the electrical connections in the bottom). Or, the tube may not have
been fully "degassed" on the vacuum pump at the factory, so there may be
some stray air inside. The "getter" is designed to remove some stray
The getter in most glass tubes is a small cup or holder, containing a
bit of a metal that reacts with oxygen strongly and absorbs it. (In most
modern glass tubes, the getter metal is barium, which oxidizes VERY
easily when it is pure.) When the tube is pumped out and sealed, the
last step in processing is to "fire" the getter, producing a "getter
flash" inside the tube envelope. That is the silvery patch you see on
the inside of a glass tube. It is a guarantee that the tube has good
vacuum. If the seal on the tube fails, the getter flash will turn white
(because it turns into barium oxide).
There have been rumors that dark spots on getters indicate a tube
which is used. This is NOT TRUE. Sometimes, the getter flash is not
perfectly uniform, and a discolored or clear spot can occur. The tube is
still good and will give full lifetime. THE ONLY RELIABLE WAY TO
DETERMINE THE HEALTH OF A TUBE IS TO TEST IT ELECTRICALLY.
Glass power tubes often do not have flashed getters. Instead, they
use a metal getter device, usually coated with zirconium or titanium
which has been purified to allow oxidation. These getters work best when
the tube is very hot, which is how such tubes are designed to be used.
The Svetlana 812A and SV811 use such getters.
The most powerful glass tubes have graphite plates. Graphite is
heat-resistant (in fact, it can operate with a dull red glow for a long
time without failing). Graphite is not prone to secondary emission, as
noted above. And, the hot graphite plate will tend to react with, and
absorb, any free oxygen in the tube. The Svetlana SV572 series and 572B
use graphite plates coated with purified titanium, a combination which
gives excellent gettering action. A graphite plate is much more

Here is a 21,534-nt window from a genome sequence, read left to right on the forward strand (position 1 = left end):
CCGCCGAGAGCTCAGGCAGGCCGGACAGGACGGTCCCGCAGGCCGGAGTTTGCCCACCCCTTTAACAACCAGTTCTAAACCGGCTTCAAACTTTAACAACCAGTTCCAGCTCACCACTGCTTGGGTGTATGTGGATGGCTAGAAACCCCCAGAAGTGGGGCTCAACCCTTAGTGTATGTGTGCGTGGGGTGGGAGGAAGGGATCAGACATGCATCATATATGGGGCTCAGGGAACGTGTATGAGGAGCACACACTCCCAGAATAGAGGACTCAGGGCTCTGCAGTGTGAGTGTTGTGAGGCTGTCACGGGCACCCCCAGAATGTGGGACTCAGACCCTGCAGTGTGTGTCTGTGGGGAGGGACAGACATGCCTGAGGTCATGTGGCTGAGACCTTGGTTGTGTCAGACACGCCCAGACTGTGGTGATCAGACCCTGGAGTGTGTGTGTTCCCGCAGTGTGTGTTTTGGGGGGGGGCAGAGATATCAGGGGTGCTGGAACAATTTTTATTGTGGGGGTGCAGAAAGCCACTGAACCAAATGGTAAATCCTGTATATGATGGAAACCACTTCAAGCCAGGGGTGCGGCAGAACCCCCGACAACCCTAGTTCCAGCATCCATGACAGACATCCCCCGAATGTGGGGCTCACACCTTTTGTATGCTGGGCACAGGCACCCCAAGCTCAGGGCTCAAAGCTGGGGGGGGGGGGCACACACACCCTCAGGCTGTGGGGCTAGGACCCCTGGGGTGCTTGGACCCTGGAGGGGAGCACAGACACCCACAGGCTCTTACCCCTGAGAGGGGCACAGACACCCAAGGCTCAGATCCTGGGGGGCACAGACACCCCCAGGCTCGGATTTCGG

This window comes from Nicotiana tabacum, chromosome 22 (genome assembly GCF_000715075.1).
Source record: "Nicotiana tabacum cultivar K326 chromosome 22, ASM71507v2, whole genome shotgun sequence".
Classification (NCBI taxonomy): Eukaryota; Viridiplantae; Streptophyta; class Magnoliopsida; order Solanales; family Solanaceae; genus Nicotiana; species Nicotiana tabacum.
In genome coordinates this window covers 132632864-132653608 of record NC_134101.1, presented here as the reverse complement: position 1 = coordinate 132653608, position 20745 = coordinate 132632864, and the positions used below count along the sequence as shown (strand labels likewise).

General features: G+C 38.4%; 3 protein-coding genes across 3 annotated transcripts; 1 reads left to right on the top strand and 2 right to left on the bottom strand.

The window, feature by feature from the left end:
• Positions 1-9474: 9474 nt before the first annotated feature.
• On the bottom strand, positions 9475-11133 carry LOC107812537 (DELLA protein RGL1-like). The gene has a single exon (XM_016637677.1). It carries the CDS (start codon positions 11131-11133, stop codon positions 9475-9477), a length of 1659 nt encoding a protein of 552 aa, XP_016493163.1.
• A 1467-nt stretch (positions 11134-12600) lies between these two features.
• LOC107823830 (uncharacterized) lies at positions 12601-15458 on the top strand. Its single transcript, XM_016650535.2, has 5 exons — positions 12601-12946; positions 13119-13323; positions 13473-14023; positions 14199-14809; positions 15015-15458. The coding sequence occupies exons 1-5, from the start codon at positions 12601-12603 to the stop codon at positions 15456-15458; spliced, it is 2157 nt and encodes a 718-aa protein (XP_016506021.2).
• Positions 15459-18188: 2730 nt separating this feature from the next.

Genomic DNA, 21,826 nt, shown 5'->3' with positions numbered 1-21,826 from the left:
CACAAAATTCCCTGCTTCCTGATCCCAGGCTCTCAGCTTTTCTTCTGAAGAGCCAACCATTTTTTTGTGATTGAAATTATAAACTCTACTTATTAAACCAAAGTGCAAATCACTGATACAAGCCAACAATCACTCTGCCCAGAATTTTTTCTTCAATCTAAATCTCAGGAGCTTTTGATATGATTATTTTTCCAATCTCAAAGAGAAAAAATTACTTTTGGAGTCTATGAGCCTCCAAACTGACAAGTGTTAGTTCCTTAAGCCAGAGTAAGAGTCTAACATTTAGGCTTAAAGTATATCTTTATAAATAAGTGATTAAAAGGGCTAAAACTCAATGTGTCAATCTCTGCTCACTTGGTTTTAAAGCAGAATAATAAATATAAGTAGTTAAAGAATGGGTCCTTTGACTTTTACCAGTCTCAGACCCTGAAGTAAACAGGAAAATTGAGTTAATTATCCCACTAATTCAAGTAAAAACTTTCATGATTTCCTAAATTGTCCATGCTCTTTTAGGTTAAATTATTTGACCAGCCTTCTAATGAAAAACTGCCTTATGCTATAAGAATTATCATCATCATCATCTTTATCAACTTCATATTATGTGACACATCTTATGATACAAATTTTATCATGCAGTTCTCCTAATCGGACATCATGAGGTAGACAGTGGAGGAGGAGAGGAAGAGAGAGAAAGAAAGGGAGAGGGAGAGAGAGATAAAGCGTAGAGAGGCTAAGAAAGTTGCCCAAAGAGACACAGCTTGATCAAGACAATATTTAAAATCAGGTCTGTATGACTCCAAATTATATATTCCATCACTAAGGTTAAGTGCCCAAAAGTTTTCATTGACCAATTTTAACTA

expensive to make than a metal plate of the same size, so it is only
used when maximum power capability is needed. Large ceramic tubes use
zirconium getters. Since you can't see a "flash" with such tubes, the
state of the tube's vacuum has to be determined by electrical means
(sometimes by metering the grid current).
I. Assembling the tube
A typical glass audio tube is made on an assembly line by people
wielding tweezers and small electric spot-welders. They assemble the
plate, cathode, grids and other parts inside a set of mica or ceramic
spacers, then crimp the whole assembly together. The electrical
connections are then spot-welded to the tube's base wiring. This work
has to be done in fairly clean conditions, although not as extreme as
the "clean rooms" used to make semiconductors. Smocks and caps are worn,
and each workstation is equipped with a constant source of filtered
airflow to keep dust away from the tube parts.
Once the finished assembly is attached to the base, the glass
envelope can be slid over the assembly and flame-sealed to the base
disc. A small glass exhaust tube is still attached, and enters the
envelope. The tube assembly is attached to a processing machine
(sometimes called a "sealex" machine, an old American brandname for this
kind of device). The exhaust tubing goes to a multistage high-vacuum
pump. The sealex has a rotating turntable with several tubes, all
undergoing a different step in the process.
- First comes vacuum pumping; while the pump runs, an RF induction
coil is placed over the tube assembly and all the metal parts are
heated. This helps remove stray gases trapped in the parts, and also
activates the cathode coating.
- After 30 minutes or more (depending on the tube type and the
vacuum desired), the tube is automatically lifted up and a small flame